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Vertebroplasty is a surgical procedure used to treat a compression fracture of the spinal vertebrae by restoring the strength and height of the collapsed bone. It is usually performed for patients with severe pain that disables them from normal functions, if the pain has lasted for more than 2 months.
Vertebroplasty is indicated for treating the symptoms and complications of compression fractures of the spine. These may be due to osteoporosis, which is the most common cause; cancerous deposits in the spine; or spinal injuries, among other causes.
To assess suitability of patients for the procedure, they undergo a clinical evaluation and a physical examination, followed by imaging tests such as spine X-rays, and various scanning techniques such as MRI, CT, or isotope bone scans. These may help to localize the fracture site, as well as distinguish old fractures from new.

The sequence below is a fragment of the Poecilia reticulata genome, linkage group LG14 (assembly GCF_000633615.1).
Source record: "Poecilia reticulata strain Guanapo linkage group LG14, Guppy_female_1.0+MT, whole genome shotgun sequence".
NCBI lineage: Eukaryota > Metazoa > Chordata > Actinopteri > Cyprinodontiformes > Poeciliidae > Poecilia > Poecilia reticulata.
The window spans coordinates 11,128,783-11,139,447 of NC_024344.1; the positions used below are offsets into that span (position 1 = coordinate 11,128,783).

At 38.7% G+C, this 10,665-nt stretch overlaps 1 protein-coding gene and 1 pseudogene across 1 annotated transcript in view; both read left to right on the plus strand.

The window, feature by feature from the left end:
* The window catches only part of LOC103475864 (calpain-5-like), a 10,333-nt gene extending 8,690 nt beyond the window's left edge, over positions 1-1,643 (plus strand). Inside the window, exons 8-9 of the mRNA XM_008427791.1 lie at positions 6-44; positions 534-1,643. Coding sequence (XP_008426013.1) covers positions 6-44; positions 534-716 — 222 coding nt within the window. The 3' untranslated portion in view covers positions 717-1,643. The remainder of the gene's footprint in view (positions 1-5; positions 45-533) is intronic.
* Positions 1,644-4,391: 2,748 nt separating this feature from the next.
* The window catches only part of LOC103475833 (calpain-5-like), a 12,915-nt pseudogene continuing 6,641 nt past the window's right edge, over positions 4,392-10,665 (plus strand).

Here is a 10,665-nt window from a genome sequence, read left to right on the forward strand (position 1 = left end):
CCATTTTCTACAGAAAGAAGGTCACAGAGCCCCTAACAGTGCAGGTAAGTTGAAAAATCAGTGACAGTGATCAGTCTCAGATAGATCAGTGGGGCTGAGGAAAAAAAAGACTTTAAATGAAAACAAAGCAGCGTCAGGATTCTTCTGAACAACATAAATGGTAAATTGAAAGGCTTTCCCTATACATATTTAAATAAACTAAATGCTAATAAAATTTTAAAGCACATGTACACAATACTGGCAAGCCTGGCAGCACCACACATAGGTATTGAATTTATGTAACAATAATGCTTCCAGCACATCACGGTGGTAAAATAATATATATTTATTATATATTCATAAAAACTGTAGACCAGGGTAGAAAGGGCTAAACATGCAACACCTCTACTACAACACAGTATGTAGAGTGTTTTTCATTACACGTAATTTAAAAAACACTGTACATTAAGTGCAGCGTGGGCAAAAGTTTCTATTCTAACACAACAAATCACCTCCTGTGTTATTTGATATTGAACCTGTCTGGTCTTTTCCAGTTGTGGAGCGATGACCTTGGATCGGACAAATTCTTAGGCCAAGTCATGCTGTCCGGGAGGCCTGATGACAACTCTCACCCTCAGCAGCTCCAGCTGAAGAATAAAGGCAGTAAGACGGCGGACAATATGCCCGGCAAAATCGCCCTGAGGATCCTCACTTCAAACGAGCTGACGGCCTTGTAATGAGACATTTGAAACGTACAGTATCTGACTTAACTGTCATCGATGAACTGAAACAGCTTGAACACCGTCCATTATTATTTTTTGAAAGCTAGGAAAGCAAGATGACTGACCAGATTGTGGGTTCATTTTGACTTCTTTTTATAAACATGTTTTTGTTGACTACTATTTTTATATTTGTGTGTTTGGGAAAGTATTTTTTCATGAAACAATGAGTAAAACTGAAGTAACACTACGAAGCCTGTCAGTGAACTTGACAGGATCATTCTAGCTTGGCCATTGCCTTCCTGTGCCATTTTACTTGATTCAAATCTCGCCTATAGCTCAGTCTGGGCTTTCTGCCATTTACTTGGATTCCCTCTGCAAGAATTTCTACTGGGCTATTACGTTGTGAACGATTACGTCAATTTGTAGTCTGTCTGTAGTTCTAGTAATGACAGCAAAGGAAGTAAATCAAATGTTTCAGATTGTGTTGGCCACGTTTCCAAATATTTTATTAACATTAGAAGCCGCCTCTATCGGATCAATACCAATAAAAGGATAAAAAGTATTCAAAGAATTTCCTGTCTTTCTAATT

The aim of vertebroplasty is to provide mechanical stability to the damaged vertebra by injecting bone cement into it through a needle. Bone cement is chemically called polymethyl methacrylate (PMMA), and it comes as a powder to which tantalum and barium sulfate is added to make it radio-opaque.
In most cases, vertebroplasty is carried out percutaneously, and is a minimally invasive procedure. It is performed as an outpatient procedure, under local anesthesia and image guidance.
The benefits of vertebroplasty include relief from pain, as well as functional improvement, with better ability to carry out the activities of daily living and increased mobility.
Vertebroplasty may cause the usual complications that follow surgery, such as: